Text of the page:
Everyone believed he was insane, but restaurant developer David Tallichet recognized something was lacking in the woods. Tallichet was a restaurant pioneer, leaving a legacy based on the culture and tastes of the cuisine he served. However, his find in the woods had nothing to do with his restaurant’s success. He ended up raising spirits from the dead when he walked out into the rainforests of Papua New Guinea. Tallichet’s finding is not only fascinating, but also historically significant.
Tallichet acquired his wealth in the food industry, where he founded a Polynesian-themed restaurant chain in California. His success, however, may be attributed to the discipline he developed while serving in the military. He was a co-pilot of a Boeing B-17 Flying Fortress during WWII. Tallichet was a formidable force in both the skies and the kitchen.
Even though he acquired his money in the restaurant sector, he had a strong interest in flying. He started collecting airplanes with his money, specializing in military aviation reproductions. For example, his aircraft were utilized in the blockbuster motion film «Pearl Harbor.» Tallichet was a wealthy businessman who was constantly on the lookout for new experiences. So he led a party of adventurers to Papua New Guinea, traveling through the deep bush!
No one was prepared for the surprise they uncovered in the midst of the jungle, despite their team’s years of survival training. Tallichet was brought to tears when he watched it. He was promptly returned to 1942. United States Army Air Corps Captains Fred Eaton and Henry Maynard Harlow were engaged on a highly secret and perilous assignment.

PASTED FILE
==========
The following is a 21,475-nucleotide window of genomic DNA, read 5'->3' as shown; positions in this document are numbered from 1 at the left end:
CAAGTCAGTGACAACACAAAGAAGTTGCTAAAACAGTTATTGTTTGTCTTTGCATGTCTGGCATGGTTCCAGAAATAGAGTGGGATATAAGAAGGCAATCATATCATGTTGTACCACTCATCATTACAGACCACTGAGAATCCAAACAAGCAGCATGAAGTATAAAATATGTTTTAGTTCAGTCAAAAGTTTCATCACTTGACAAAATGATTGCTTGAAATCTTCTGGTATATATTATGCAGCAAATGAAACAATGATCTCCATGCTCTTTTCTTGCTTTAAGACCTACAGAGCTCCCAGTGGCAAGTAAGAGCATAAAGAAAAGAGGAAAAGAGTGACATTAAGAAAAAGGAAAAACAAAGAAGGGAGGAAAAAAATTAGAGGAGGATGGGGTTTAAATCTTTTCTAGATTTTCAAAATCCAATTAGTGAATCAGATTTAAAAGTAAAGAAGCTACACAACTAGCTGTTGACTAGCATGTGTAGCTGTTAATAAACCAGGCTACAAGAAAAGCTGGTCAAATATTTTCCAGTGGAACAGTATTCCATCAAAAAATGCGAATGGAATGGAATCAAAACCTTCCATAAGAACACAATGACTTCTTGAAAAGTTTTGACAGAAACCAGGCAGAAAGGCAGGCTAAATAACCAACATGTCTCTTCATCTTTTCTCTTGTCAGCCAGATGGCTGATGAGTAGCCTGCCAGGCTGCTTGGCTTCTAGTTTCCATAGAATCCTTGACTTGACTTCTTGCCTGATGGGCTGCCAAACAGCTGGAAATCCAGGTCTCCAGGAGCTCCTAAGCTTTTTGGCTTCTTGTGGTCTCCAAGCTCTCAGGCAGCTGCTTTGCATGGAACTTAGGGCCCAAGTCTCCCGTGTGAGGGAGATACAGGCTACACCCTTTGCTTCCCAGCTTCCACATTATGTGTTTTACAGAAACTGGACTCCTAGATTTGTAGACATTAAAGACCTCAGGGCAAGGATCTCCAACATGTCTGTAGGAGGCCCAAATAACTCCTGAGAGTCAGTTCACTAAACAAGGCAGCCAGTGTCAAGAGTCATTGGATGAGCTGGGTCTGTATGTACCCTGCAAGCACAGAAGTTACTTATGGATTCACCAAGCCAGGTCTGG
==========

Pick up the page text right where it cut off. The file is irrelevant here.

The pilots were shot down above Rabaul, New Britain, on their way to their objective, and crashed in Papua New Guinea’s muddy jungles. The plane’s nine passengers had minimal supplies and were in a hazardous area. After they were forced to leave their plane, the crew walked through the jungle for six weeks, fighting both the environment and diseases like malaria and heatstroke.
The abandoned plane languished in the forest for decades until Tallichet and his crew returned to Papua New Guinea to retrieve it. When Tallichet and his colleagues discovered it, they were able to lift the «swamp ghost» from the bush. The video below documents this astonishing finding. The old bomber has been officially taken out of service and is on display in Hawaii right now.